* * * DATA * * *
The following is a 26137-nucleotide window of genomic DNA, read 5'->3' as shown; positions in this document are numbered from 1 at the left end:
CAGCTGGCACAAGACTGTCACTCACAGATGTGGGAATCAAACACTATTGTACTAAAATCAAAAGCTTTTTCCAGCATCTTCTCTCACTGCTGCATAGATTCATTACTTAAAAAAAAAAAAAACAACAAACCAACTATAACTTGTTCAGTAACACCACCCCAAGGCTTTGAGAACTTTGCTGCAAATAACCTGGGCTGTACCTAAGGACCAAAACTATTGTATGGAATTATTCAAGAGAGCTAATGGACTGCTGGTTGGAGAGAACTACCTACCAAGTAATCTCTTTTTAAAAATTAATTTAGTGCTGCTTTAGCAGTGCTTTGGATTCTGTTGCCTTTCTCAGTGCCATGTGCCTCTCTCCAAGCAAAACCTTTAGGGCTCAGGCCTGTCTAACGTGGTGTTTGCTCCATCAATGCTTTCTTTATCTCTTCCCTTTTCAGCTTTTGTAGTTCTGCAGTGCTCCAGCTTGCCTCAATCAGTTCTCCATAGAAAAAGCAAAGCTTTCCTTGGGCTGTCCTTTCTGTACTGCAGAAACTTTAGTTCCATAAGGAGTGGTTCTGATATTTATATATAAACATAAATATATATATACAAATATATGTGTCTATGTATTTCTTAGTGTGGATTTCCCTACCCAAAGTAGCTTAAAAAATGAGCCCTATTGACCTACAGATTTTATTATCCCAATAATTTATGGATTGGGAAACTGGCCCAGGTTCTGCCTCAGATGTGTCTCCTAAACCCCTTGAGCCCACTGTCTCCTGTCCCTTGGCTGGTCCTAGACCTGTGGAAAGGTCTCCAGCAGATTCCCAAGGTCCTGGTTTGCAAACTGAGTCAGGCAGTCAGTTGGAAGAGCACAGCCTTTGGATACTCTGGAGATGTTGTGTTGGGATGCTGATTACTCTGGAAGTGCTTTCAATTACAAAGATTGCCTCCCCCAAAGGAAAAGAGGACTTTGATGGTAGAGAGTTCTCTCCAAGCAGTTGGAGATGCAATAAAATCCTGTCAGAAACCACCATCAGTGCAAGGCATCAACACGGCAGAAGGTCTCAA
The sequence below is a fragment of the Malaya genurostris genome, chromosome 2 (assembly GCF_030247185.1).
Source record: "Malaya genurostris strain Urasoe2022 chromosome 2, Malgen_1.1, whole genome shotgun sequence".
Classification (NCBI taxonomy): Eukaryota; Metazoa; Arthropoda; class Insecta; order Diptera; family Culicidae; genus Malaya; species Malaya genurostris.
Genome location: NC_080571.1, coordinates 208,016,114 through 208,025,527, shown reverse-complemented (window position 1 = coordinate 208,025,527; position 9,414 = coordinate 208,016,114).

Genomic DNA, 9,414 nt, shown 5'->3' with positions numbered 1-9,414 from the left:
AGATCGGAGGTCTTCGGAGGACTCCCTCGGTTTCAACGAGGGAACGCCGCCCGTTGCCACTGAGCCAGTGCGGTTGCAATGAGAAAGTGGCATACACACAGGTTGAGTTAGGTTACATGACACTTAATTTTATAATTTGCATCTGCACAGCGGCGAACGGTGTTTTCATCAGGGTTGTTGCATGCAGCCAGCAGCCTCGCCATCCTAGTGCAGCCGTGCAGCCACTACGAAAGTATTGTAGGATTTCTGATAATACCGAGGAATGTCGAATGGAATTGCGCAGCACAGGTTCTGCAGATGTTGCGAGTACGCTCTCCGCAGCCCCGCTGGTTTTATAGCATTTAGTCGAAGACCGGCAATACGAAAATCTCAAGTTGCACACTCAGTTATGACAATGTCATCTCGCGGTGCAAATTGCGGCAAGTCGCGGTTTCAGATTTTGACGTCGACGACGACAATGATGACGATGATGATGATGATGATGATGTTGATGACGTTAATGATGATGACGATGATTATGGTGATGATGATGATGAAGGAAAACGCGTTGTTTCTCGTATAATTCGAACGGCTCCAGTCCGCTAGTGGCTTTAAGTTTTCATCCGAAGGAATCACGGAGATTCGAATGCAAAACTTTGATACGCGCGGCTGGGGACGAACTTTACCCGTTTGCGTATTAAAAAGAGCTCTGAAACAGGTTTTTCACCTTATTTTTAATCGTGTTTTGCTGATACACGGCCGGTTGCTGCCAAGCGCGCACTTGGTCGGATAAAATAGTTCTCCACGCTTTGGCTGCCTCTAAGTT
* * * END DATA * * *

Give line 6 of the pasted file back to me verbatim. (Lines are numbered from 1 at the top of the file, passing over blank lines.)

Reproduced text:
Genome location: NC_080571.1, coordinates 208,016,114 through 208,025,527, shown reverse-complemented (window position 1 = coordinate 208,025,527; position 9,414 = coordinate 208,016,114).